Tag Archives: nutmeg

One recipe? Two pumpkin products!

It is that time of year again! Autumn. My absolute favorite time of year. When leaves change color and pumpkin spice takes over! This recipe creates two pumpkin spice products when it is finished. Two for the price of one!! A simple syrup for using in chai, coffee or anywhere else you want a hint of pumpkin spice and a pleasantly sweet pumpkin purée for use in baking.

 
Isn’t it beautiful? Now imagine the smell!! The ingredients of the pot are as follows: four cups of water, two cups raw cane sugar, one small sugar pumpkin-peeled and chopped, and eight cinnamon sticks. Also add nutmeg, ginger and allspice to taste.

Bring to a boil, then reduce heat to low and simmer for at least an hour. The longer you simmer, the more flavorful the simple syrup will be.

  

Allow to cool. Once cooled, strain. The liquid is your sweet and savory simple syrup. This recipe yielded one quart jar and one pint jar. Use this to add the flavor of the season to coffee, chai, smoothies, or whatever else makes you happy. I had some in my oolong tea this morning and it was delicious.

  
Don’t throw away the solids in the strainer!! Remove the cinnamon sticks, then put the pumpkin to the blender and purée. This is your slightly sweet pumpkin purée. This recipe yielded one pint jar. Use this for baked goods. I plan on making pumpkin granola bars. Watch for the recipe in a future blog.

  
This was my first concoction. A clean out the blender smoothie for breakfast on the go. I added twelve ounces of water, one scoop of vanilla protein powder, one-quarter cup of rolled oats, a handful of spinach, and a few generous dashes of cinnamon. Blender is cleaner and the belly is happy!

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Boilo

If you grew up in the Pennsylvania coal region, chances are you know what Boilo is. You have probably made your first batch by now. If like me, you did not grow up in the coal region, you probably have no idea what Boilo is. You are about to find out. Boilo is a traditional drink made in the fall and winter to warm you up. Cold? Have some Boilo. Cough? Have some Boilo. Sore throat? Have some Boilo. Or? have some Boilo for no reason at all.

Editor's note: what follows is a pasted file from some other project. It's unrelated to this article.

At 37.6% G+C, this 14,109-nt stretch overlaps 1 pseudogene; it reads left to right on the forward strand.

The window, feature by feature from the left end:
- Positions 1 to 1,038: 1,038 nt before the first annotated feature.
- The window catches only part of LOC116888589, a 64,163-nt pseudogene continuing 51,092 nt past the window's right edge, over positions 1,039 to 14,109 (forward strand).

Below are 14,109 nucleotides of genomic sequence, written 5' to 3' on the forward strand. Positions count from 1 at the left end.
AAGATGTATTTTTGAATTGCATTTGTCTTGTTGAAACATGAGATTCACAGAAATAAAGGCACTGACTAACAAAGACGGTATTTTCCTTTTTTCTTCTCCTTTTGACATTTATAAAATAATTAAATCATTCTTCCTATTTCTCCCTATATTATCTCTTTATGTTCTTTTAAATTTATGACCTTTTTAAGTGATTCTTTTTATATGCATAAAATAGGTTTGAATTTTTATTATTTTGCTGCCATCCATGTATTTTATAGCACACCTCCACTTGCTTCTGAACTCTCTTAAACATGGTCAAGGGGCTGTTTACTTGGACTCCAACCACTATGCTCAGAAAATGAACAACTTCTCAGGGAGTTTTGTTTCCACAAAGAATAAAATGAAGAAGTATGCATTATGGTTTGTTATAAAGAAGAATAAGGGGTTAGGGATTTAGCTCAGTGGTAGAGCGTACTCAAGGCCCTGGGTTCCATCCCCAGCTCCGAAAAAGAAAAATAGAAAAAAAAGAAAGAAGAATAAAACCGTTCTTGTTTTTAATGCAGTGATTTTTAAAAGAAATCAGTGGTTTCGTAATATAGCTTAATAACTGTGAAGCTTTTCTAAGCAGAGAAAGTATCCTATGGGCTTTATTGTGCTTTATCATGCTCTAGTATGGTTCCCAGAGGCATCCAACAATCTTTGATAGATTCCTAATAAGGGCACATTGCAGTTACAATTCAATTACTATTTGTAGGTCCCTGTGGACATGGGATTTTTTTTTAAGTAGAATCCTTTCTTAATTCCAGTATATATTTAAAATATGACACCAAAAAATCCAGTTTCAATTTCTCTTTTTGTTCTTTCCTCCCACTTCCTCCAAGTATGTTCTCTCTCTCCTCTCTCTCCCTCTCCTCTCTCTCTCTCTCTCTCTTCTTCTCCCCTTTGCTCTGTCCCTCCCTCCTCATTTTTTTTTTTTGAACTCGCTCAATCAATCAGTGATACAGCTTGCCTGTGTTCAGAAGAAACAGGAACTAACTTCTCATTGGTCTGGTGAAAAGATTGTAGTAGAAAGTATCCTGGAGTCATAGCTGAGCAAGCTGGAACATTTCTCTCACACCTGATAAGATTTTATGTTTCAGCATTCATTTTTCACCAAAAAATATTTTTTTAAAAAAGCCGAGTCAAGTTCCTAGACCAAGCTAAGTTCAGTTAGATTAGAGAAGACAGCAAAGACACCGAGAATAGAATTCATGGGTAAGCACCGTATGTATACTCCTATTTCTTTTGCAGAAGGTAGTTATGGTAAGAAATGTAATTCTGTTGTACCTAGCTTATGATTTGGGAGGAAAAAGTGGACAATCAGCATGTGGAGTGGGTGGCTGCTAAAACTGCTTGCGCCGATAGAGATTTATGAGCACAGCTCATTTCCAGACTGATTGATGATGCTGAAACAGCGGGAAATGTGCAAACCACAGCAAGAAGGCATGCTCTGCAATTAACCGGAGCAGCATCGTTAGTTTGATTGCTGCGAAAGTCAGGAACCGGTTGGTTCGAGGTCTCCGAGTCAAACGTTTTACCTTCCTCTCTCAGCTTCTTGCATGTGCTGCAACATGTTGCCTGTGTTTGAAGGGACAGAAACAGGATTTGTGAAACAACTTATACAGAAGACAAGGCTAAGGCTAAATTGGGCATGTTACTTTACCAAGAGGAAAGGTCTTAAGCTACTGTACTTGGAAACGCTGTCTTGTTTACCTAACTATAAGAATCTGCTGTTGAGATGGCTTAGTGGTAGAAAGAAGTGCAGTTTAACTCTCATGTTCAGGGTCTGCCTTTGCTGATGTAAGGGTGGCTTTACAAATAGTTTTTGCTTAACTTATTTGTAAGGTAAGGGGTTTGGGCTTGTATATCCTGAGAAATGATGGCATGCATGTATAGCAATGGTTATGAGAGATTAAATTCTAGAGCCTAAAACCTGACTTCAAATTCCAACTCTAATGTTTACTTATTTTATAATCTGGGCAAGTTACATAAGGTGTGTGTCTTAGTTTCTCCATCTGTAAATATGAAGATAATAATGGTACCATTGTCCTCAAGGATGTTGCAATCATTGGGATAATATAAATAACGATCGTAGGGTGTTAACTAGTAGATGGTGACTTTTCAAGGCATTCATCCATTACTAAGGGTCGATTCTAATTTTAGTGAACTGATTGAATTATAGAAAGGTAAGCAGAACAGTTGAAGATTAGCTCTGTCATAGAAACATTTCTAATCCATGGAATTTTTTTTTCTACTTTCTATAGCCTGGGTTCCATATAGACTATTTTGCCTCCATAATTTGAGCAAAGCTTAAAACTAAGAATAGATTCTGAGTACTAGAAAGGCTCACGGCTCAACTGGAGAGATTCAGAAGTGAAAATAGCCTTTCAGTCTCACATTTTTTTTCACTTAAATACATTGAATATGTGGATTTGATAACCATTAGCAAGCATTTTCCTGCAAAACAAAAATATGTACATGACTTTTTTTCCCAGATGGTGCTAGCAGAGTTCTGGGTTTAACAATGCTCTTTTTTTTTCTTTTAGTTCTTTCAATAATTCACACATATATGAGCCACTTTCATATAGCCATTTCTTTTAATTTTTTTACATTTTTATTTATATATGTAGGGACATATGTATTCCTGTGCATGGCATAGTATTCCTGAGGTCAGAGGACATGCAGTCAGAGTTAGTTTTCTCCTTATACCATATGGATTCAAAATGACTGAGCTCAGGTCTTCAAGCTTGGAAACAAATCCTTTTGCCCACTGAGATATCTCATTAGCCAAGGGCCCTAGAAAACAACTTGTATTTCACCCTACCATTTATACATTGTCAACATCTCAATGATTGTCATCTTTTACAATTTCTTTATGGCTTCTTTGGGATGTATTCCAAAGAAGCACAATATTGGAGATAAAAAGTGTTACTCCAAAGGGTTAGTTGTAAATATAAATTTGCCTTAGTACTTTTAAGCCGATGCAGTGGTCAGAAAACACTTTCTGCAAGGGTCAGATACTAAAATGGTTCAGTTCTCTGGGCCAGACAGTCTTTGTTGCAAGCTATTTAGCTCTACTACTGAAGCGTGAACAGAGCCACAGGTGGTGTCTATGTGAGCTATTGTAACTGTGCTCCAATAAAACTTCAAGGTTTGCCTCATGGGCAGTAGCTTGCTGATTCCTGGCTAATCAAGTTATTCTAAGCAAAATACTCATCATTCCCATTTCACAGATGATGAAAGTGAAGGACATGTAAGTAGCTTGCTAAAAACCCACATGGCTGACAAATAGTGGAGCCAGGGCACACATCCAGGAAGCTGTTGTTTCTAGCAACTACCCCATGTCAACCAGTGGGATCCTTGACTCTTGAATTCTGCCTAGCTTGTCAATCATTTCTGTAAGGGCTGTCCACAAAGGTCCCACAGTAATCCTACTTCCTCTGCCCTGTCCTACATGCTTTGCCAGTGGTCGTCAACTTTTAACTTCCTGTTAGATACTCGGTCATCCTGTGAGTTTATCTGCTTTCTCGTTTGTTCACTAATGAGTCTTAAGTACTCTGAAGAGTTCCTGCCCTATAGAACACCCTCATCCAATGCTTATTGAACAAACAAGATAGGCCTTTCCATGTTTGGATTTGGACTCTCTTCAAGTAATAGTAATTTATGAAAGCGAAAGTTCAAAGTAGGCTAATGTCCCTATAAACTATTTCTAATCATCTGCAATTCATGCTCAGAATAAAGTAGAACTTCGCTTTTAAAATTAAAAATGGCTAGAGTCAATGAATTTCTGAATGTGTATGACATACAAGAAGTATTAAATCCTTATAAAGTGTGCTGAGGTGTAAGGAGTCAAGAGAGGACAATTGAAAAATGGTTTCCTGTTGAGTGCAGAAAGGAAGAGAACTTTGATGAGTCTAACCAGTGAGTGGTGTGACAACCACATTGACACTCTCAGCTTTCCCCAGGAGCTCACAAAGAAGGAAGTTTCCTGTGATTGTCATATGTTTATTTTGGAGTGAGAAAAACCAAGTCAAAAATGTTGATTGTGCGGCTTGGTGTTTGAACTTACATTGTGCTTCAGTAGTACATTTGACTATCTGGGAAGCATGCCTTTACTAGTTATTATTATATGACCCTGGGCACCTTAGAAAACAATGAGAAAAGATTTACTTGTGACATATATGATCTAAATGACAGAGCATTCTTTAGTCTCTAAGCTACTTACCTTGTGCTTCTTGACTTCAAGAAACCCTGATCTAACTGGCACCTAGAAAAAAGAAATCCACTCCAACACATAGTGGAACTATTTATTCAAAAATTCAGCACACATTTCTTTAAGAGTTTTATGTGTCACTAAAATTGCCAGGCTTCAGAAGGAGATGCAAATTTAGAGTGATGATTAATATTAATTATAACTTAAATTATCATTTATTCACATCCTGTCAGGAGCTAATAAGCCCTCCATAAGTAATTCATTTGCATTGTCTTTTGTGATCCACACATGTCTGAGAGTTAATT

Boilo starts with about ten oranges.

To finish out the citrus, six or eight lemons and two grapefruit. Traditionally, it is just the oranges and lemons. Last year we added the grapefruit and really liked it so we decided to add them this year too.

Wash all the citrus well and cut in half. This is where the work begins.

Check out this cool old-fashioned juicer we found at the farmers’ market! This is the time of year it gets the most use.

Juice all of the citrus. Make sure that you really get out every last drop!

The citrus and all of the juice go into a twelve quart stock pot over medium-low heat.

More ingredients. Honey, star anise, cinnamon, nutmeg, whole cloves, and carraway seeds.

The last of the ingredients is raisins. You can use regular or golden raisins. We have used both with the same delicious results.

Add four cinnamon sticks, three teaspoons of whole cloves, five or six star anise pods, a generous sprinkle of carraway seeds, and very generously grate in some whole nutmeg.

Toss in a couple handfuls of the raisins and thirty-two ounces of honey.

Simmer for several hours until the citrus is fairly well broken down. My husband, who is the expert, said anywhere from two to fours hours. When done, strain and mash the fruit well to get out every last drop of juice.

Now,  add in Jameson to taste. Our batch, which amounted to about a half-gallon, has somewhere between four and five cups added in. We like a little kick!  When my husband and I first met, he made the Boilo old school style with Four Queens. Since I am a Jameson snob, we switched it up. Try either, try both, whatever works for you! You can also skip the alcohol if you chose and have virgin Boilo.